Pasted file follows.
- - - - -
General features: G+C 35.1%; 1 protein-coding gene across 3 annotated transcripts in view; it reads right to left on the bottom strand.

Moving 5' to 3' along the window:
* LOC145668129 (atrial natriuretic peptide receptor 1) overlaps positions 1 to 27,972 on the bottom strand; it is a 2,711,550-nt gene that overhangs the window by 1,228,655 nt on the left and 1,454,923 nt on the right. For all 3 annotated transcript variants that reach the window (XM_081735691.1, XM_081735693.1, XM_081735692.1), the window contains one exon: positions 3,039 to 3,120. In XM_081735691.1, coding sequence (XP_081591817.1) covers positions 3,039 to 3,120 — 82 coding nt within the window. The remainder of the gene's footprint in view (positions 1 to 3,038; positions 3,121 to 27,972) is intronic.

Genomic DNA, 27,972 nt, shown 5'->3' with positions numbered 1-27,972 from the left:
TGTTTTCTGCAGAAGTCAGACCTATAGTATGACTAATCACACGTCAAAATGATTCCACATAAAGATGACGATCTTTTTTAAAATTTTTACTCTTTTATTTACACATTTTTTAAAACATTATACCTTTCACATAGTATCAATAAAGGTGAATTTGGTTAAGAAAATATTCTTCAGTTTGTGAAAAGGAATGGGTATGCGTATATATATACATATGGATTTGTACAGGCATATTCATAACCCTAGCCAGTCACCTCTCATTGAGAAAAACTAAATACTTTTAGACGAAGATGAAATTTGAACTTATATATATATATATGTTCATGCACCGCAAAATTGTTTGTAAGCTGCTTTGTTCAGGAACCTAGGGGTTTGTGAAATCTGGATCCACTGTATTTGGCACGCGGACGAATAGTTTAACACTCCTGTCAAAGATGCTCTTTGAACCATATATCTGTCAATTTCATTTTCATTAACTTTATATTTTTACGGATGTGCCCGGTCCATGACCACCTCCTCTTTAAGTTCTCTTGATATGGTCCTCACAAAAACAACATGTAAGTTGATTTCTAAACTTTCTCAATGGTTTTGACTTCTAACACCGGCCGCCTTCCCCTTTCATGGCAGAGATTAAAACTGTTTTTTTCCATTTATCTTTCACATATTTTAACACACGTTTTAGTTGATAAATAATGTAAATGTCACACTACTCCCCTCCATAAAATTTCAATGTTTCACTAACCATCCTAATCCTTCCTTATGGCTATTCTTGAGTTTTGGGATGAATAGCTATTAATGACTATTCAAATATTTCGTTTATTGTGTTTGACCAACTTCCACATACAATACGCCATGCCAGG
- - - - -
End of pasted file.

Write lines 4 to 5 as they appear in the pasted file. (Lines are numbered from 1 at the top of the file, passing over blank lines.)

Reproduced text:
Genomic DNA, 27,972 nt, shown 5'->3' with positions numbered 1-27,972 from the left:
TGTTTTCTGCAGAAGTCAGACCTATAGTATGACTAATCACACGTCAAAATGATTCCACATAAAGATGACGATCTTTTTTAAAATTTTTACTCTTTTATTTACACATTTTTTAAAACATTATACCTTTCACATAGTATCAATAAAGGTGAATTTGGTTAAGAAAATATTCTTCAGTTTGTGAAAAGGAATGGGTATGCGTATATATATACATATGGATTTGTACAGGCATATTCATAACCCTAGCCAGTCACCTCTCATTGAGAAAAACTAAATACTTTTAGACGAAGATGAAATTTGAACTTATATATATATATATGTTCATGCACCGCAAAATTGTTTGTAAGCTGCTTTGTTCAGGAACCTAGGGGTTTGTGAAATCTGGATCCACTGTATTTGGCACGCGGACGAATAGTTTAACACTCCTGTCAAAGATGCTCTTTGAACCATATATCTGTCAATTTCATTTTCATTAACTTTATATTTTTACGGATGTGCCCGGTCCATGACCACCTCCTCTTTAAGTTCTCTTGATATGGTCCTCACAAAAACAACATGTAAGTTGATTTCTAAACTTTCTCAATGGTTTTGACTTCTAACACCGGCCGCCTTCCCCTTTCATGGCAGAGATTAAAACTGTTTTTTTCCATTTATCTTTCACATATTTTAACACACGTTTTAGTTGATAAATAATGTAAATGTCACACTACTCCCCTCCATAAAATTTCAATGTTTCACTAACCATCCTAATCCTTCCTTATGGCTATTCTTGAGTTTTGGGATGAATAGCTATTAATGACTATTCAAATATTTCGTTTATTGTGTTTGACCAACTTCCACATACAATACGCCATGCCAGG